So what did we learn?

1. By itself, the framework alone is not going to cut it for most real world apps. And by this I mean there are plenty of optimizations you are likely to make when building out an application on MVC which mean that you will ultimately develop your own “wrapper framework” which is based on MVC. Example of this for us were handling routing, adding extensions for link generation, adding in custom action results, adding in custom filters for concerns such as security and so on.

2. The model binding capabilities are great. Learn about how to extend these to more effectively manage your incoming data.

3. Routing can quickly become a PITA when your URL structure is not {controller}/{action}/* – most of the samples and guidance out there seem to prescribe an overly generic site structure – nice if you can handle it, but generally there are going to be plenty of edges to deal with. In Givealittle we had a custom structure with many of the concerns being duplicated across multiple domains in the site. e.g. Adding a blog post to Organisations and Projects – clearly we didn’t want to have the functionality duplicated in both of these controllers to save a few additional routes. The new routing API is great, and a welcome addition to the framework, however can be quite unwieldy for adding routes manually with the use of Constraint collections, Defaults collections and the like.. We simplified this for ourselves by using a helper which would build up a route on our behalf based on this style:


.Get() indicates it is a GET request for the resource such as /login which would then map to the Home controller, Login action.

So how did it compare?

Having now built solutions using WebForms, Monorail and even Rails, there are a number of clear benefits I think can be gained by using MVC.

These would be:

  • Well suited for internet facing solutions where tighter control over the HTML/CSS matters
  • Improved quality from higher test coverage – the controllers are easily testable
  • Paired with the Routing framework you get great control over how the site structure is mapped
  • Simpler – there is a lot less going on with ASP.NET MVC compared to say WebForms so it was much easier to be productive and later on much easier to refactor. Compared to say Monorail, the lack of a lot of the “out of the box” infrastructure was also useful as there was less to contend with up front. I think this makes it more approachable for developers.

Of course you are closer to the “bare metal” so you do have to have a better understanding of the web. Keep that in mind.

If none of those benefits apply or are high priorities, then you might find you are best off sticking with something else, but I reckon MVC is the way forward for building web applications on the .NET framework :)

Introduction to Oslo

tag icon Tagged as Presentations

Thanks to everyone who came along to the session on Oslo last Thursday at the Auckland Connected Systems User Group – was great to be there for the first time :)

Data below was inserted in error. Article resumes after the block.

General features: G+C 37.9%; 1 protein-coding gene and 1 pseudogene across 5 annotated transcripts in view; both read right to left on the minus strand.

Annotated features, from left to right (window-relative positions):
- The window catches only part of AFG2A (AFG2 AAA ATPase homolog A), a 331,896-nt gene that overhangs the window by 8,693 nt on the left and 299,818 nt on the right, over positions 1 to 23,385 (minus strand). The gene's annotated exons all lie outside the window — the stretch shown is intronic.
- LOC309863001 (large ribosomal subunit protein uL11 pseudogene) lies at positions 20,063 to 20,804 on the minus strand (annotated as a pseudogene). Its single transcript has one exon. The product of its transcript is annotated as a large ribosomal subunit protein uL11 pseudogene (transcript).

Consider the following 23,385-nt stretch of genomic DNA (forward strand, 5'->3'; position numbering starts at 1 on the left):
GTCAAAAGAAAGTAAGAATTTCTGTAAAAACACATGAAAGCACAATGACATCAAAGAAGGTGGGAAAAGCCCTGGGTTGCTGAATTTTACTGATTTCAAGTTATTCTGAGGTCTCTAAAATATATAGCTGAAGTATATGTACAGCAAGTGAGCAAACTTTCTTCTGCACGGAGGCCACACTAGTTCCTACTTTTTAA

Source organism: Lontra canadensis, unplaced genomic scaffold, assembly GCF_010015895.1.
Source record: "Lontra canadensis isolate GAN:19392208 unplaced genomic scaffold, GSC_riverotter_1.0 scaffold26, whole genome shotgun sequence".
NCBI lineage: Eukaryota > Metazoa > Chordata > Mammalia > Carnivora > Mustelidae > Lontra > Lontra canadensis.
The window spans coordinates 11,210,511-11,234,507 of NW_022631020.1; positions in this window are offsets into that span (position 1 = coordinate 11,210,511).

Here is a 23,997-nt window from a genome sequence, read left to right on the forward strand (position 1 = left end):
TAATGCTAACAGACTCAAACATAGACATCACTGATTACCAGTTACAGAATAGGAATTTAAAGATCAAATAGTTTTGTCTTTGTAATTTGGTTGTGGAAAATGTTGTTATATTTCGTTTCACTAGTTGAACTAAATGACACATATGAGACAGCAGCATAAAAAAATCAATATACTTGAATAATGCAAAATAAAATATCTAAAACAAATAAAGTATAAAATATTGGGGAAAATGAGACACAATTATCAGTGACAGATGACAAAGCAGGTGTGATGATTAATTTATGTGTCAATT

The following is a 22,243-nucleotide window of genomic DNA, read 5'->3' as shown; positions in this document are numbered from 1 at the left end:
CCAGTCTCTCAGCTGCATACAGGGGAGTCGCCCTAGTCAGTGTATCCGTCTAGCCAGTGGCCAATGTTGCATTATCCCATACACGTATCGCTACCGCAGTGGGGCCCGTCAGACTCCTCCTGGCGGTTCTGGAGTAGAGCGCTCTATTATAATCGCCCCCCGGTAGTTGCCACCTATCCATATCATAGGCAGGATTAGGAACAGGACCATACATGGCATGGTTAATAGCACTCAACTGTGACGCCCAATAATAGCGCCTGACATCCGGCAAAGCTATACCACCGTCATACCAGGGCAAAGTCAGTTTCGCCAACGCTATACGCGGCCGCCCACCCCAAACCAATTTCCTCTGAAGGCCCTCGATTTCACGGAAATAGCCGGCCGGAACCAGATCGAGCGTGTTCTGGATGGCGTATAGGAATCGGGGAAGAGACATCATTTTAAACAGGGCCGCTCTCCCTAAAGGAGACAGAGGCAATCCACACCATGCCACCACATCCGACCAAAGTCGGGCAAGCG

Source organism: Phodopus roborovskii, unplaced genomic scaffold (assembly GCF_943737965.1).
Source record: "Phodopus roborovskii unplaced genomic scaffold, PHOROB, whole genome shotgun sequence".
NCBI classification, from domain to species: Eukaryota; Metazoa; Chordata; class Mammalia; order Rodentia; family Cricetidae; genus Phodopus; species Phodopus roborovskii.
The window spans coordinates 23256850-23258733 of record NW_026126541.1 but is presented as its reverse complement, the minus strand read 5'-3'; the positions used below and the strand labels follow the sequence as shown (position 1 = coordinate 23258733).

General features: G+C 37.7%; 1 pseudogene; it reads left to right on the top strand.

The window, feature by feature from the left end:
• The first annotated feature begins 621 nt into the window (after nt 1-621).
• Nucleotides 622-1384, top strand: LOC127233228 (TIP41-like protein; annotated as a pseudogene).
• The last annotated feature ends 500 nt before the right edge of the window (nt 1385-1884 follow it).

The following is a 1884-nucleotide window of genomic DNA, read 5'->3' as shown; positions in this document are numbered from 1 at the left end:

As indicated during the session, Ive uploaded the slide deck and the M file we used during the quick look at the M language for you to have a play with – remember to download and install the Oslo Jan SDK to make use of these.

The Oslo Dev Center is the place you want to go for all things Oslo or M related, and also check out what some of the bloggers out there are doing with M so far..

Architects Forum – Cloud Computing

tag icon Tagged as Presentations

A couple of weeks ago I gave some presentations at the most recent Microsoft Architects Forums in WLG, AKL and CHC. The talk was on the emerging offerings in the cloud computing space and from all accounts, this is a topic which is hot on peoples minds given the level of banter we ended up having at the end of the sessions :)

For those who came along and wanted to get a copy of the slides, I now have these available for down – grab them here.

And for those who didnt make it along.. Mark Carroll is going to be running some more forums in the New Year – so get in contact with him if you are interested in coming.


.. if you are a developer in the North Island you are probably already taking part in the Unplugged events touring round the country this week – if not, check it out! :)

SQL 2008 Training Followup

tag icon Tagged as Presentations

Last week I was in Wellington, Auckland and Christchurch running some day long sessions covering off what is new across SQL Server 2008 and drilling down into some of the new features.

The sessions were a lot of fun – a big thank you to everyone who attended. The feedback you have given so far has been awesome, and both Darryl and I are really pleased that it hit the spot and that there was a great community vibe in each location – hope you are all planning to attend the upcoming PASS Community event or a user group near you soon!

I have a few posts to put up following on from those events, but the first one is just making the slides available for you all to grab. I have split the sessions up into the 5 sessions we ran on the day and have zipped them for you.

Grab them here: